Wednesday 26 January is Dad’s 96th birthday, an event I was beginning to think would not take place. He has looked close to death on several occasions. But what do I know? Caring for one elderly parent is difficult and exhausting, but caring for two (one of whom has dementia) is almost impossible. It is my new normal, and memories of life in my own home are starting to fade. Most of the time Anne has been with me, thankfully, but she has to go back to London later this morning. Although Dad is far from being on form we have to do something to recognise the day, so I nip out to Sainsbury’s to buy a sugary cake and invite the neighbours to pop in, in ones and twos. He also receives a couple of phone calls.

Cheap and cheerful

They have not seen so many people in a single day for years.


The following day it’s back to the routine: making early morning tea, served with carefully measured medication, choosing Mum’s underwear and helping Dad into his Y-fronts, followed by his shirt, trousers, socks, slippers and pullover. At breakfast Mum doesn’t eat her blueberry wheaties so I snap at her. It’s not her fault, and in fact I don’t much like them either. When Shaunaugh the teenaged carer arrives at 11am I go to Warwick Park to cool off. Then comes a visit from two nurses; finally, Dad’s INR is more stable.

The man who, a month ago, was telling me that he could manage fine

Next, the District Nurse examines his leg wounds; again, there is quite an improvement. I get a call from Medequip; there is no pillow support available as yet. Dad wants to check his medication online using Patient Access. He thinks he’s ordered more sleeping tablets (Nitrazepam)… I discover that he hasn’t. Eventually he believes me. I ring the GP’s surgery to expedite it.

Then it’s time for lunch

While I’m composing an email to the lawyers who are registering our Enduring Power of Attorney, Sally, the Adult Care social worker, rings to offer moral support. Although I have never met her, I feel a connection. In any case I will talk to anyone who will listen. I explain my plan: assuming we eventually get Dad into a care home, we use that to convince Mum to follow him. Not that she really has a choice, but she seems determined to fight to the very end, uttering her catchphrase of “I’m not going”. Sally agrees to keep the case open.

Anne joins me for the weekend and we manage to get out and walk as far as Upton and back, with me glancing at my watch every few minutes.


On Monday I get the long-awaited call from Rose at Upton Manor

After being locked down by the Council following an outbreak of Covid amongst the staff, they are finally open to visitors and new residents. They do have rooms available, in the modern part of the building, as Dad prefers, and with a view of the garden.

I inform Dad and we agree to avoid discussing it in front of Mum. She will only point out, as if we didn’t know, that they have been there before (for a week in November) and were not happy. After dinner, Dad goes off to the bathroom with some tissues, probably to have a cry. He knows he will be leaving his home of 60 years tomorrow morning, and may not see it again.


Tuesday 1 February dawns and I am already wide awake. I have been here for more than three weeks but today is D-Day. Our plan is for Dad to leave at about 10am but I’m surprised to hear that he has slept reasonably well and wants to get dressed asap. “Let’s get this show on the road”, he says. But first I have to deal with Mum, trying to delay her from getting up until Dad and his luggage are ready. I need help from Anne, and the reassuring and experienced presence of Rose from the Manor. Rose drives over, a journey of three minutes, and stays chatting to Mum while Anne and I go off with Dad. After an hour we come back and Rose leaves us to see how Dad is getting on. I prepare some lunch for the three of us. At first Mum behaves herself but there is one last blast of “I’m not going”. We get through that and help her into the car.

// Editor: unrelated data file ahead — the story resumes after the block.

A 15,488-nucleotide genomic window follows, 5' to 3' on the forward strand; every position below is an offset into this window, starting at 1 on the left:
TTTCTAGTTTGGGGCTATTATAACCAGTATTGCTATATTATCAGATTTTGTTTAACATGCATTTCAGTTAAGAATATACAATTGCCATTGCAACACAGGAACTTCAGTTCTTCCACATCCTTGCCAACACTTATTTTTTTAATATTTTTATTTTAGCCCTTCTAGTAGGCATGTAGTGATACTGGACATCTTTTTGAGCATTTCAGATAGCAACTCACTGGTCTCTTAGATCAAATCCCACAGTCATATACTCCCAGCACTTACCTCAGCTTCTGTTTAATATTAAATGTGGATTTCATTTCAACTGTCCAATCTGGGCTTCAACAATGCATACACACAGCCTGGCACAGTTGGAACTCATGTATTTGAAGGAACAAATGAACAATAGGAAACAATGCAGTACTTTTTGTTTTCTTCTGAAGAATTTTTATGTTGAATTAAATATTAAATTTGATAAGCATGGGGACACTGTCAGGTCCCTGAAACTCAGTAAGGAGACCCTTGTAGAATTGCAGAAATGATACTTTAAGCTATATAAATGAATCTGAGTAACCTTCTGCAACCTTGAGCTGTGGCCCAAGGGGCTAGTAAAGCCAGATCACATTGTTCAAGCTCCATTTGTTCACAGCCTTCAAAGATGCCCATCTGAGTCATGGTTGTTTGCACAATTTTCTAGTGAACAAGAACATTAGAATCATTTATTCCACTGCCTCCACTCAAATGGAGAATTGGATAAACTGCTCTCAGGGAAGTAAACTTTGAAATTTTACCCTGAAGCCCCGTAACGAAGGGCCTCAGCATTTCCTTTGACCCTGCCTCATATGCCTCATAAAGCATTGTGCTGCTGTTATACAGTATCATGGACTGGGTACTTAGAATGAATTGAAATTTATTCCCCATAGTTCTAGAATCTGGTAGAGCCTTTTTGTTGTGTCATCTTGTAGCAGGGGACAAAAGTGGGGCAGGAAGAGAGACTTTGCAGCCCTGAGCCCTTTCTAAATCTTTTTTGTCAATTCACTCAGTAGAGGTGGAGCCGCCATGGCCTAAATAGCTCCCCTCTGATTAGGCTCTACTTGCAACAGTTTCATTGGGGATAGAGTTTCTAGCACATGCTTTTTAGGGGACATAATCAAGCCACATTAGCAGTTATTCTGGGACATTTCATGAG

Mum will have to stay in the Leyland unit, which is specifically for dementia sufferers. There are clearly a few severely affected persons there. I feel terrible about leaving Mum in this place but there is no choice.

Anne and I have, literally, been here before

If at first you don’t succeed, try, try again. Or do the same thing again and expect a different result. The first time, back in November, we felt we had achieved something but soon realised it had been an utter failure. The difference this time is not that we expect them to be happy but that they will not be allowed to leave, except to go into another home. But we are not even going to discuss that. I ring my new mate Sally to tell her the good news. She is “made up” for me.

A pint and a chat at the Bow-legged Beagle, my new local

We walk up to the village for a drink in the knowledge that Mum will not be sitting at home fretting about our absence. We can stay out for a whole hour – or even longer. I’ll still be anxious about how they get on but at least I should be able to sleep tonight.

4 thoughts on “One does one’s best IV

  1. Well done Colin, and Anne. It is good to be able to catch up in this way, until we meet for that long delayed cuppa in my new flat. Don’t forget to get in touch when you’re home.

    Liked by 1 person

  2. It’s painful to read Colin, but you did the right – the only thing. Your parents are actually very fortunate to have such a caring son.


    Liked by 1 person

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